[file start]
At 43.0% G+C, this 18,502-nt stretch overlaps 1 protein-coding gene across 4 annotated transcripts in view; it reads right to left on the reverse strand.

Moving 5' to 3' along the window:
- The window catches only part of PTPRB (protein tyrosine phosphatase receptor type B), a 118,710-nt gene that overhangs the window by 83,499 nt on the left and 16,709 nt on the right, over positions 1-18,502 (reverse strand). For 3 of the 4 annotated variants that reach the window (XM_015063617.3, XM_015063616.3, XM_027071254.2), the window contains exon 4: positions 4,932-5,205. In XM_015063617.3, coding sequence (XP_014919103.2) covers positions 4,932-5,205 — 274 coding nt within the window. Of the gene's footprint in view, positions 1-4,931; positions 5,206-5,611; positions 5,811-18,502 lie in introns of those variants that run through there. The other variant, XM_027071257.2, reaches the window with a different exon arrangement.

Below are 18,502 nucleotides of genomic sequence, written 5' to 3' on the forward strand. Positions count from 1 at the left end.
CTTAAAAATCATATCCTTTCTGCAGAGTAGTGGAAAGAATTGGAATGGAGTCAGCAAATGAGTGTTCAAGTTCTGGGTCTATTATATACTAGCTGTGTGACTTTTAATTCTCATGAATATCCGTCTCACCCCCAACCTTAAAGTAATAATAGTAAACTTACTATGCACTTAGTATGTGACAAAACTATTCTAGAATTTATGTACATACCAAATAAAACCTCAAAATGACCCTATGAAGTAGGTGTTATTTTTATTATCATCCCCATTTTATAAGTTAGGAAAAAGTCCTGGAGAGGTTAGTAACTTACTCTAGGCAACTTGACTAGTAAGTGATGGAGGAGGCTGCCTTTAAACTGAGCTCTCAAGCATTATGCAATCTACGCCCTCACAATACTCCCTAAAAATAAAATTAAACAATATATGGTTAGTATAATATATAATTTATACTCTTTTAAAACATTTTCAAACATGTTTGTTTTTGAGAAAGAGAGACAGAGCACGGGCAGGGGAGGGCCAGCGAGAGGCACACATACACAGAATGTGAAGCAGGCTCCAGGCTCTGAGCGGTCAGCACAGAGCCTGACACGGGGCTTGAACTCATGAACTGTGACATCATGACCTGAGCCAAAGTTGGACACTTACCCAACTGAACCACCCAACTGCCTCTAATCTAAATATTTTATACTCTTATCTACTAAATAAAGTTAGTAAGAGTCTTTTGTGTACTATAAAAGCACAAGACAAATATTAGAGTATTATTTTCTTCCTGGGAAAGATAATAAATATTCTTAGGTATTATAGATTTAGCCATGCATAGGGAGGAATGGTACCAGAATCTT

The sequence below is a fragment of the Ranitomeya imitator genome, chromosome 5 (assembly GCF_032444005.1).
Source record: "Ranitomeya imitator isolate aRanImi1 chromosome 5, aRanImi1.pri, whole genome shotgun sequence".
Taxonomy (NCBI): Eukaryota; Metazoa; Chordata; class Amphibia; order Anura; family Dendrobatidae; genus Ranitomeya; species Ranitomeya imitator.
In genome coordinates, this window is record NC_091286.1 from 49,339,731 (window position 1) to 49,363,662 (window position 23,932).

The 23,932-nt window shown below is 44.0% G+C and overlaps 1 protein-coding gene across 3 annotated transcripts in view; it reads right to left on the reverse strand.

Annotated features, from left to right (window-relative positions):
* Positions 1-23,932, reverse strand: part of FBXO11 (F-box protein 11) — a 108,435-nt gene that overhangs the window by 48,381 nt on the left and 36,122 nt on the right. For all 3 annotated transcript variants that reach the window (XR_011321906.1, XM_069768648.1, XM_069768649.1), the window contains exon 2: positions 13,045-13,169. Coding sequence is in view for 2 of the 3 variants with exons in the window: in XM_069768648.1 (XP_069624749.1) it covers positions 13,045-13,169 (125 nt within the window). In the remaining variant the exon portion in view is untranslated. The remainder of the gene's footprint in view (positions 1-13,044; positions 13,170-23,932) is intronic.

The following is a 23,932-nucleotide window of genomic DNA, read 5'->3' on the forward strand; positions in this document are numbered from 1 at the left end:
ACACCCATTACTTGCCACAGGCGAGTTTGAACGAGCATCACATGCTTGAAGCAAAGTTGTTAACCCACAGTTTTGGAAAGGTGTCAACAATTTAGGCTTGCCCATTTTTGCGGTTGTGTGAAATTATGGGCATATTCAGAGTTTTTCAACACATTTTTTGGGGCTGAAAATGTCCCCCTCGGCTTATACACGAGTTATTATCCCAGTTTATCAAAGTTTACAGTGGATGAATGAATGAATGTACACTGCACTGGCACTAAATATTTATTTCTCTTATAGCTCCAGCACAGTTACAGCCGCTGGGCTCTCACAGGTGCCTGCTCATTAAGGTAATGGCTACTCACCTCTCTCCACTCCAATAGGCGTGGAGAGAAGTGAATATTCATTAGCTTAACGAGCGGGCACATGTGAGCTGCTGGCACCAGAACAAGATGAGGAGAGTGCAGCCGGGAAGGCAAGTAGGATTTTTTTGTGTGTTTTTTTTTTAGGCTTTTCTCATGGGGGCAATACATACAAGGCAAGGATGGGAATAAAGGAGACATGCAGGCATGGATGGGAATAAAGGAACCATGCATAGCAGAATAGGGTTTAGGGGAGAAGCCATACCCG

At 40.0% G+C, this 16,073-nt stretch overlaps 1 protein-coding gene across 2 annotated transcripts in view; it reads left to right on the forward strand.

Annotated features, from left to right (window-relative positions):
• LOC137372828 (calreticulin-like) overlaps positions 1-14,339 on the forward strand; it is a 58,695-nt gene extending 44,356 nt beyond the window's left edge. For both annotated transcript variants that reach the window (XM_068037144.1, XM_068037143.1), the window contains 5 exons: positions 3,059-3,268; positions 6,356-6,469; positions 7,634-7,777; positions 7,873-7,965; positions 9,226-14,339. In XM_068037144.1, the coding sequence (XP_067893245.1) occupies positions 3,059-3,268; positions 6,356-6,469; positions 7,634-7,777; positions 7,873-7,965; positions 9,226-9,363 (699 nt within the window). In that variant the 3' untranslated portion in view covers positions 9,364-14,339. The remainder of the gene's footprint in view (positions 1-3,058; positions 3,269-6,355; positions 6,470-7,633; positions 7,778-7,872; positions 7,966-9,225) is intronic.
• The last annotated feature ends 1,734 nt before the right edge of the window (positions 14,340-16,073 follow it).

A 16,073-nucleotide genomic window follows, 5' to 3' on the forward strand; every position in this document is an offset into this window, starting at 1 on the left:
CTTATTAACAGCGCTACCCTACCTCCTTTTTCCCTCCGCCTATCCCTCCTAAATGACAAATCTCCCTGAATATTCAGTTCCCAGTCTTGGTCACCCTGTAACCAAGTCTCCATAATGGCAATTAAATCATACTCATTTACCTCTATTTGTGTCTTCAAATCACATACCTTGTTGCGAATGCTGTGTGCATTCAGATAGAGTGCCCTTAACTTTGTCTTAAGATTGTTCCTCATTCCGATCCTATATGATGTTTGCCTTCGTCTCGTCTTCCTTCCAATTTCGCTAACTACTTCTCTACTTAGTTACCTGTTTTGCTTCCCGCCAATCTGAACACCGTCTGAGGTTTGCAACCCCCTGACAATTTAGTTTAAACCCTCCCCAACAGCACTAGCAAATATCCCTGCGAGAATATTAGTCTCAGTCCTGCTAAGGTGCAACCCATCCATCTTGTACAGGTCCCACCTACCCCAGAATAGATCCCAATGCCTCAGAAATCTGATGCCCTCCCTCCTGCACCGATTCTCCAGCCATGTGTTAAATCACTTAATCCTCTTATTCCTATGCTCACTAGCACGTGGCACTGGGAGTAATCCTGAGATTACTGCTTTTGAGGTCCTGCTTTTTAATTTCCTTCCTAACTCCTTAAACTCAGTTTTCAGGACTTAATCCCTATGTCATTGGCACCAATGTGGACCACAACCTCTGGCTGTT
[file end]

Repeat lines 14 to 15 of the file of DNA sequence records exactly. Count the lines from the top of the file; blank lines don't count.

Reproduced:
ACACCCATTACTTGCCACAGGCGAGTTTGAACGAGCATCACATGCTTGAAGCAAAGTTGTTAACCCACAGTTTTGGAAAGGTGTCAACAATTTAGGCTTGCCCATTTTTGCGGTTGTGTGAAATTATGGGCATATTCAGAGTTTTTCAACACATTTTTTGGGGCTGAAAATGTCCCCCTCGGCTTATACACGAGTTATTATCCCAGTTTATCAAAGTTTACAGTGGATGAATGAATGAATGTACACTGCACTGGCACTAAATATTTATTTCTCTTATAGCTCCAGCACAGTTACAGCCGCTGGGCTCTCACAGGTGCCTGCTCATTAAGGTAATGGCTACTCACCTCTCTCCACTCCAATAGGCGTGGAGAGAAGTGAATATTCATTAGCTTAACGAGCGGGCACATGTGAGCTGCTGGCACCAGAACAAGATGAGGAGAGTGCAGCCGGGAAGGCAAGTAGGATTTTTTTGTGTGTTTTTTTTTTAGGCTTTTCTCATGGGGGCAATACATACAAGGCAAGGATGGGAATAAAGGAGACATGCAGGCATGGATGGGAATAAAGGAACCATGCATAGCAGAATAGGGTTTAGGGGAGAAGCCATACCCG

At 40.0% G+C, this 16,073-nt stretch overlaps 1 protein-coding gene across 2 annotated transcripts in view; it reads left to right on the forward strand.